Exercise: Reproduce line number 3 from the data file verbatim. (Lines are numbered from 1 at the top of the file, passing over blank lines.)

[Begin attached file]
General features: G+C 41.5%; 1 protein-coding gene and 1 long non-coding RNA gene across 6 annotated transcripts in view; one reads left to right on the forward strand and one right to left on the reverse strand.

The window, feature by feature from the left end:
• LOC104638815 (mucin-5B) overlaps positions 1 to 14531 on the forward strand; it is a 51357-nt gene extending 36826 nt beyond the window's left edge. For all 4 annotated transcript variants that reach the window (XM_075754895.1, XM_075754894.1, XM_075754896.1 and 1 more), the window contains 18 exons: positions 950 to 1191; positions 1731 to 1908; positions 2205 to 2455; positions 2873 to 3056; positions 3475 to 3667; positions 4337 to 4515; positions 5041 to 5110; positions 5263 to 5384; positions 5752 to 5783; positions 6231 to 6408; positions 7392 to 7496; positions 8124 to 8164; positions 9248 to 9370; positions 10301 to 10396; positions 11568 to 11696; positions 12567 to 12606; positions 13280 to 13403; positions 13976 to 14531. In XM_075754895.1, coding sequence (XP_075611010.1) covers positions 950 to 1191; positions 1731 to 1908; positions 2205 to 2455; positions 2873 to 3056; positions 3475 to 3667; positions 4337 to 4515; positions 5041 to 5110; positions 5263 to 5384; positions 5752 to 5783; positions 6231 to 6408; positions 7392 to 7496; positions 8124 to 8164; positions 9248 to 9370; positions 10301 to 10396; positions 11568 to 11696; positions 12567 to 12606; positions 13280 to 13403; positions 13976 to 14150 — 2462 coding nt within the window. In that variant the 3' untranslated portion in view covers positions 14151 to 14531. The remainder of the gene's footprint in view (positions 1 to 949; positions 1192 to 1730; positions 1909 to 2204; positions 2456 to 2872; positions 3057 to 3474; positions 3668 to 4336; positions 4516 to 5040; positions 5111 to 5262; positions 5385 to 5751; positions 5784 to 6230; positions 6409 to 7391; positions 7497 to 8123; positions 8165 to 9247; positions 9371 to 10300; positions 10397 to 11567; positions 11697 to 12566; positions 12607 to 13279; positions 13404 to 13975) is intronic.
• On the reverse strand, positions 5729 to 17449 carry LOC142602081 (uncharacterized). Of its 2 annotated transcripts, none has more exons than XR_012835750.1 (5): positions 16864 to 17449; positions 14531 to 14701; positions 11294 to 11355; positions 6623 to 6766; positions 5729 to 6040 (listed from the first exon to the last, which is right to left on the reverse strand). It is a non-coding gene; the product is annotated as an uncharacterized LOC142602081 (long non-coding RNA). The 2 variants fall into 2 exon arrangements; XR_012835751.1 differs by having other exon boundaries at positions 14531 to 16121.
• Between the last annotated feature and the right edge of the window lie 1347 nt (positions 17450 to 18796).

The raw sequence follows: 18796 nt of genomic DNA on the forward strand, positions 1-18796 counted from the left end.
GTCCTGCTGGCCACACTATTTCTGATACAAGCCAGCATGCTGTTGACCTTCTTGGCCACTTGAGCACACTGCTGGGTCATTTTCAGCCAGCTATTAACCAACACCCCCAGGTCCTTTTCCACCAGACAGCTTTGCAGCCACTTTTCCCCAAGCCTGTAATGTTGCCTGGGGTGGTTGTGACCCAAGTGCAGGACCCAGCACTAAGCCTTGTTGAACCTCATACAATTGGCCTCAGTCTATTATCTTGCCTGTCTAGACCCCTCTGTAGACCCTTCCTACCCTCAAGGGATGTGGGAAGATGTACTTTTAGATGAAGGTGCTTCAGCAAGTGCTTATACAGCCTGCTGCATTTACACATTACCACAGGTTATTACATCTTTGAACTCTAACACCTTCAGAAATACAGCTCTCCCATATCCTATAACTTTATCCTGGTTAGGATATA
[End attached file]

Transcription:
• LOC104638815 (mucin-5B) overlaps positions 1 to 14531 on the forward strand; it is a 51357-nt gene extending 36826 nt beyond the window's left edge. For all 4 annotated transcript variants that reach the window (XM_075754895.1, XM_075754894.1, XM_075754896.1 and 1 more), the window contains 18 exons: positions 950 to 1191; positions 1731 to 1908; positions 2205 to 2455; positions 2873 to 3056; positions 3475 to 3667; positions 4337 to 4515; positions 5041 to 5110; positions 5263 to 5384; positions 5752 to 5783; positions 6231 to 6408; positions 7392 to 7496; positions 8124 to 8164; positions 9248 to 9370; positions 10301 to 10396; positions 11568 to 11696; positions 12567 to 12606; positions 13280 to 13403; positions 13976 to 14531. In XM_075754895.1, coding sequence (XP_075611010.1) covers positions 950 to 1191; positions 1731 to 1908; positions 2205 to 2455; positions 2873 to 3056; positions 3475 to 3667; positions 4337 to 4515; positions 5041 to 5110; positions 5263 to 5384; positions 5752 to 5783; positions 6231 to 6408; positions 7392 to 7496; positions 8124 to 8164; positions 9248 to 9370; positions 10301 to 10396; positions 11568 to 11696; positions 12567 to 12606; positions 13280 to 13403; positions 13976 to 14150 — 2462 coding nt within the window. In that variant the 3' untranslated portion in view covers positions 14151 to 14531. The remainder of the gene's footprint in view (positions 1 to 949; positions 1192 to 1730; positions 1909 to 2204; positions 2456 to 2872; positions 3057 to 3474; positions 3668 to 4336; positions 4516 to 5040; positions 5111 to 5262; positions 5385 to 5751; positions 5784 to 6230; positions 6409 to 7391; positions 7497 to 8123; positions 8165 to 9247; positions 9371 to 10300; positions 10397 to 11567; positions 11697 to 12566; positions 12607 to 13279; positions 13404 to 13975) is intronic.